Minor spoilers ahead.
There are times when a character in a book stares at you, right into your soul, and you know without an inkling of a doubt that you’re connected. It’s an eerie connection that’s both comforting and terrifying, because seeing yourself in a fictional character with clearly described traits and flaws makes you feel far too seen.
And yet it’s beautiful.
Elsa in The Four Winds is one of those characters for me. Reading about her emotions, tucked carefully aside because of her inability to properly discuss them, smacked me right in the heart. I’ve always struggled with feeling invisible, unwanted, not important to the people around me. I’ve craved recognition, have always wanted to be a person that others want to have around, have always wanted to feel effortlessly beautiful. So reading Elsa’s pain and quiet fortitude was a strange solace.
She also always assumes everything that goes wrong is inherently her fault. Even when she can’t think how, she knows she is the reason things haven’t gone the way they should. Another thing I do, too.
Of course, outside of that, our similarities end. But that one small connection is what made me crave this book. I wanted to read her journey, see how she traverses the Great Depression..
I also connected with Loreda, Elsa’s daughter. Not immediately, but later, when she felt abandoned and unloved by her father. I, too, have an absent father, one who never tried to make me feel like I was important to him, one who essentially turned his back on me. The pain of it is aching and merciless. It doesn’t fade. It just continues to pummel your heart until the bruises are permanent.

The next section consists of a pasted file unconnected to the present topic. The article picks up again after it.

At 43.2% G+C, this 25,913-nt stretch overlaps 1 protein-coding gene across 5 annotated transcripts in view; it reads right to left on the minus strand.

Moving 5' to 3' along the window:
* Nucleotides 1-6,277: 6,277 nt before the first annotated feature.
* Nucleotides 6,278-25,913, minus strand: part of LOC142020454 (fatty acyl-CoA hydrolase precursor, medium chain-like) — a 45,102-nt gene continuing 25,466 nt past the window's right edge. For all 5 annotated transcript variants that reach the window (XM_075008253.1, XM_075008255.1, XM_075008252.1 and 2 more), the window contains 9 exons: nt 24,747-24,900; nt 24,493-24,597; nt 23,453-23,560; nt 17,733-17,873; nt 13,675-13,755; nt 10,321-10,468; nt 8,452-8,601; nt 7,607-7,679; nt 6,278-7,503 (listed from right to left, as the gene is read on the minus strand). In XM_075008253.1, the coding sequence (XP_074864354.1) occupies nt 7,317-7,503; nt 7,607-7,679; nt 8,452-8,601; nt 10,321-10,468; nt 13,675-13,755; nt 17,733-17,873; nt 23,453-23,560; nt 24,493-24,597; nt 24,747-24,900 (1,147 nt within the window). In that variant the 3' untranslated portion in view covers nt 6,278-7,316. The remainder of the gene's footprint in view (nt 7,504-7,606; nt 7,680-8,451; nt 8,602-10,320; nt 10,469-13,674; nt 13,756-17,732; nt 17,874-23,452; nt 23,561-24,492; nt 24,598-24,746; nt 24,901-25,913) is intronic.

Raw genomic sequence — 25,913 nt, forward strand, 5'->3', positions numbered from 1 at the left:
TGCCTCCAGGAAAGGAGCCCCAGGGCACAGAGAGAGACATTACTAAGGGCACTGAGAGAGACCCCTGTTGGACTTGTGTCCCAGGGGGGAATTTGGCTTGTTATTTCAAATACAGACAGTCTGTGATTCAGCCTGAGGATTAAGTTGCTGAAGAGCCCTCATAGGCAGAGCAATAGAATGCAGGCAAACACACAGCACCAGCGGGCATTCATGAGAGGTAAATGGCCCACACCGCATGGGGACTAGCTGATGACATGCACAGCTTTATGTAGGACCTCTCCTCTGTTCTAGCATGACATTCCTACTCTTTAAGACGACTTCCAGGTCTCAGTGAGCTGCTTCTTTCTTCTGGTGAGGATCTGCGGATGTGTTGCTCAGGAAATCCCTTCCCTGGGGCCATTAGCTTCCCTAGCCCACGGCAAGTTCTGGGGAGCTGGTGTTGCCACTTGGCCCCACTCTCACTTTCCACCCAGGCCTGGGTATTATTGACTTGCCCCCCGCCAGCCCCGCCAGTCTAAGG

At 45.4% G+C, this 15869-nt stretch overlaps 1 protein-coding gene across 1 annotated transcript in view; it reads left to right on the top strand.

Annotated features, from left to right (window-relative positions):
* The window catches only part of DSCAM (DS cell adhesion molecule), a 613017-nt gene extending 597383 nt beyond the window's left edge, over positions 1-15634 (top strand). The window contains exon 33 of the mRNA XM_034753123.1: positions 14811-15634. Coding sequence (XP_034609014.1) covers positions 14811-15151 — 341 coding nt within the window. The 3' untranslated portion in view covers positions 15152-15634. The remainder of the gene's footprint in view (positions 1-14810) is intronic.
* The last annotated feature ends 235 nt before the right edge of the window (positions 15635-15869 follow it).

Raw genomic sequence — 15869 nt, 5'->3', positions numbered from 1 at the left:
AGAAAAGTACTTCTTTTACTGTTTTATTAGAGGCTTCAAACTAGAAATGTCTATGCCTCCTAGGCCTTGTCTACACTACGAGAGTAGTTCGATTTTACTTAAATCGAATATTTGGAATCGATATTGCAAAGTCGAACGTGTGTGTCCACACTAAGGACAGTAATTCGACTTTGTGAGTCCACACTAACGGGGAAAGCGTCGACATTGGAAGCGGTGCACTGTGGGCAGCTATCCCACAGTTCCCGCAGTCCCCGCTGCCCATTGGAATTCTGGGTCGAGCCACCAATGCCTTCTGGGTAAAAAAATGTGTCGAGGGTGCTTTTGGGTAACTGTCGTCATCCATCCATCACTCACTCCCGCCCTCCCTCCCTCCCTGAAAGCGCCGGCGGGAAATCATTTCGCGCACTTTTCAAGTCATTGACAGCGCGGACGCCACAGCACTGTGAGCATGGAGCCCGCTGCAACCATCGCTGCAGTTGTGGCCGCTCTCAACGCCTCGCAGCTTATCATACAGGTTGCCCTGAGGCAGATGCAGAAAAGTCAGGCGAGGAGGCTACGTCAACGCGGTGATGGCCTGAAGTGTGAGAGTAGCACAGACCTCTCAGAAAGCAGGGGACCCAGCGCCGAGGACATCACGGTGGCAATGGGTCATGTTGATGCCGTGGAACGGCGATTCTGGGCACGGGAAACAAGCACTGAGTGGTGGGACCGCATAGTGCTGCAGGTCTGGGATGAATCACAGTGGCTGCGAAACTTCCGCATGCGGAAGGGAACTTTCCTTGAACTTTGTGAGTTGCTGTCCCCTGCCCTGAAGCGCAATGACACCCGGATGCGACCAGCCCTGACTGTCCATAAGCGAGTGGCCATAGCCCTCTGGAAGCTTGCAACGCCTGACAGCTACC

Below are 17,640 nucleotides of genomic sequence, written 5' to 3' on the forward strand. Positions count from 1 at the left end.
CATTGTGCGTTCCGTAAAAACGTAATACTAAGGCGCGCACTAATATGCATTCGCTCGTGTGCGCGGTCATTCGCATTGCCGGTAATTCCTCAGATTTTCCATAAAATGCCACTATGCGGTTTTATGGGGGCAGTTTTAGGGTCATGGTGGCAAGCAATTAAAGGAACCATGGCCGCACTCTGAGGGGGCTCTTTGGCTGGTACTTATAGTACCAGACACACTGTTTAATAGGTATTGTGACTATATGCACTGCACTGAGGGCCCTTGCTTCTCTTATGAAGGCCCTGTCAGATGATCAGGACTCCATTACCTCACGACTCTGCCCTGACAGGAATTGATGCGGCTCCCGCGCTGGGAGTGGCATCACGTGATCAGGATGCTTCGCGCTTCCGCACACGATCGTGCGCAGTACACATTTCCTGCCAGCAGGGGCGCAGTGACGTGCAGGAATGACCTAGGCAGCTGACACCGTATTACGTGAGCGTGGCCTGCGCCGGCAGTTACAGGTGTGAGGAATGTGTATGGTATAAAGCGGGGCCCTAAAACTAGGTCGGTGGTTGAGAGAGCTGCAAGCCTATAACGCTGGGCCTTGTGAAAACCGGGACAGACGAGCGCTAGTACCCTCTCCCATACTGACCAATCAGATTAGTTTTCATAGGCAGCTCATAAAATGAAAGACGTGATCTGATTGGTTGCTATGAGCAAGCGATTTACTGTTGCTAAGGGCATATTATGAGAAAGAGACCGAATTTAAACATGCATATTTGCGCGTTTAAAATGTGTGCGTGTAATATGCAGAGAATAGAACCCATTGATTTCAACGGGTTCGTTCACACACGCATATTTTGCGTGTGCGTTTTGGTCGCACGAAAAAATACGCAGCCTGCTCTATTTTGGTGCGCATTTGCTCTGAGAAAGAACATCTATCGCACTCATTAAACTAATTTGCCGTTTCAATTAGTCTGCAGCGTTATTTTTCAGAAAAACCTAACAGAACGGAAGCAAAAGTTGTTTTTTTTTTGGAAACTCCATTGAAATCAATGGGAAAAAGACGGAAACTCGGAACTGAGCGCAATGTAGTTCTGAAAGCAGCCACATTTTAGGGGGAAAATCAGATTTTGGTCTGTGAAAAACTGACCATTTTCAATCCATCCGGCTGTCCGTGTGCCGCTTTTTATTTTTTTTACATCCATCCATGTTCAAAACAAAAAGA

The scene where Loreda discovered Rafe’s departure was almost too difficult for me to read. Her question, why would you leave me?, nearly undid me, because I’ve also had it rolling in my mind my entire life.
This is my first Kristin Hannah book, and I’m absolutely stunned. I’ve been eyeing the Nightingale for some time but just haven’t spent the money on it yet. Now I most definitely will, because if The Four Winds is any indication, Hannah has a complex, heartfelt voice that beautifully captures the struggles of her characters. I felt like I was living in the 30s, experiencing the crash of 29 and the following drought. I saw the dust, the run-down farms, the sack dresses.
I witnessed the divide between cultures and religions, like weeds stubbornly swaying in the broken soil. I felt the rise of hope and its inevitable crash as the characters fled to California.
I also experienced how desperately broken our society is. This book really cemented to me just how fractured humanity truly is, and always has been. There are always people looking down on others, grinding them beneath their heels, dismissing their hardships. It’s eerie how this book is a reflection on history and how it repeats itself.
Will we ever learn?
Will we ever wash out the blood? Open our minds? Build a world strengthened by kindness and understanding, equality and empathy? Or are we cursed to cycle through violence and suffering and hate, over and over and over again?
Those are the questions this book left me with.
A heartbreaking 5 star read, written with a frank voice that doesn’t intrude with the story, but rather allows it space to breathe.